Just what is the price of a new car?

What does a new car really cost? A strange question you may well ask but is there really any point in having a recommended list price when it bears little or no resemblance to what the actual invoice price ends up being? Having recently visited several car dealers as part of my day job, I have been fascinated by the fact they all seem to be very process and customer driven, and want to build value in the service they offer and the range of cars they have for sale but the guys I spoke with could not remember the last time they sold a customer a car ‘full up’ as they say in the trade i.e. the list price with no discount given.

Even though lead times for certain prestige models had grown considerably and therefore there were no cars on the ground some sales people were prepared to offer a discount when the incentive for the customer was just getting his hands on his new car.

The point is why bother training and coaching sales people if they are just going to distress the products they are selling to get a sale?

New car prices

Is the retail price of a new car just a yardstick, a notional figure on which to start negotiations? Maybe it’s like a westerner doing buisness in China when they find out the signed contract is just the start of negotiations. But let’s remember, usually you can’t negotiate on the price of an expensive electrical item even if you do buy the overpriced extended warranty.

In my long experience I recall that if I made a connection with the customer, took them through a careful qualifying process and made sure I delivered the promises I made then I would often get the sale simply by being better than the competition and whilst of course I by no means sold every car full up I made sure that the deal worked for my company and myself as well as the customer.

However in this day and age it seems that price is the focal point, before any value has been built in. This, in and of itself, may explain why so many customers end up with cars that they don’t necessarily want because they have been so hung up on the best price to the detriment of all other aspects of the transaction.

We also need to consider, of course, that with the vast array of extras being offered alongside every car, sales execs can still make the deal work by attaching some finance and insurance products to the car so that there may be a bigger discount on the metal as long as the customer is happy to take the add-ons.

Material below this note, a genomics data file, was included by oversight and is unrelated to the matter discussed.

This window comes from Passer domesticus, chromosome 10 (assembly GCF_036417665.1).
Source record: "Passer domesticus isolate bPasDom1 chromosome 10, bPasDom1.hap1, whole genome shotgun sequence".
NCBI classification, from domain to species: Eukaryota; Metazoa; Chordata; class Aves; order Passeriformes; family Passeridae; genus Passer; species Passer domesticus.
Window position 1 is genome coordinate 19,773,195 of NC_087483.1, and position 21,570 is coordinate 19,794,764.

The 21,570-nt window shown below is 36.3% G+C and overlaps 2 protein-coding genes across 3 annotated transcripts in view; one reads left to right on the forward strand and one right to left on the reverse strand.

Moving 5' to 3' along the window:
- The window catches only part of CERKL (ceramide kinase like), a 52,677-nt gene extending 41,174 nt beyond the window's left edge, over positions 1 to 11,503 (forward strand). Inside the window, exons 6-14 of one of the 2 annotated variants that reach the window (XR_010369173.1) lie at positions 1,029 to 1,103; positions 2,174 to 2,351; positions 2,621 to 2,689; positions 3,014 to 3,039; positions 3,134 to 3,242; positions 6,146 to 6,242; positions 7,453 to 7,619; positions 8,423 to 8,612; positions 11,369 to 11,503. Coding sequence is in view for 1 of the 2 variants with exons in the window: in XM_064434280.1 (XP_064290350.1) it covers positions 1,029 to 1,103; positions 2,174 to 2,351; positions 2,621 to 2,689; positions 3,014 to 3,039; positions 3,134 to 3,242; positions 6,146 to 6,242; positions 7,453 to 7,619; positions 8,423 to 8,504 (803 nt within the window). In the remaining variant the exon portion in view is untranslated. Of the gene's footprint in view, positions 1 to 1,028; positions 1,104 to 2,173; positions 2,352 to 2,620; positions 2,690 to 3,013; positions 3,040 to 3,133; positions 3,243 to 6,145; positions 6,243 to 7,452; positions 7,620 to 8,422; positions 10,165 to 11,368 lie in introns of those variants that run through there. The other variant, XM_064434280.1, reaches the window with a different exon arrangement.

New car prices

It is certainly an interesting transformation the car trade is going through but I for one would be quite worried if I got a massive discount off a new car without really trying too hard because I would be slightly concerned that firstly it simply wasn’t worth what the manufacturer thought it was and secondly what the car may be worth in three years time.


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2 Responses to Just what is the price of a new car?

  1. Steve Boucher April 12, 2011 at 2:16 pm #

    Whilst good training, ongoing coaching at the dealership and following processes is the correct approach to ensuring sales staff maximise every opportunity, when there is pressure from dealership management and manufacturers to hit new car targets, ultimately money talks. Can you honestly say that, for example, a Vauxhall Corsa is significantly better than a Ford Fiesta? If two cars offer pretty much the same benefits, the dealerships are reasonably matched in terms of service, the dealer that offers the best deal will win. Can you honestly say that when you are out shopping for anything, price doesn’t factor highly in your decision of where you buy from? If the rise of internet new car sales does the dealership experience really count for anything? Look at what is happening elsewhere – Waterstones vs Amazon, HMV vs I-Tunes, etc.

  2. Mark Robbins April 15, 2011 at 3:12 pm #

    That’s a hard one to answer and again is subjective depending on where your values lie, we nearly always shop at Waitrose, not because there are no other supermarkets that can match them price wise, there are, however, we keep coming back to Waitrose because of their clear insentive on “Customer Service”

    We have tried many of the other supermarkets and would agree that we could reduce our shopping bill by doing so, but it never seems to be enough to be just about price, we always end up going back to Waitrose because of the service element, and let’s face it, over a 12 month period we spend on average £8,000 (the price of a small new car) plus, that’s £8,000 a year, not every few years!

    So, do people buy cars just on price? yes, some do, but i wouldn’t mind betting there are still many who appreciate good old fashioned service and will pay that little bit more for it. For many The Dealership Experience really does count for something……………………

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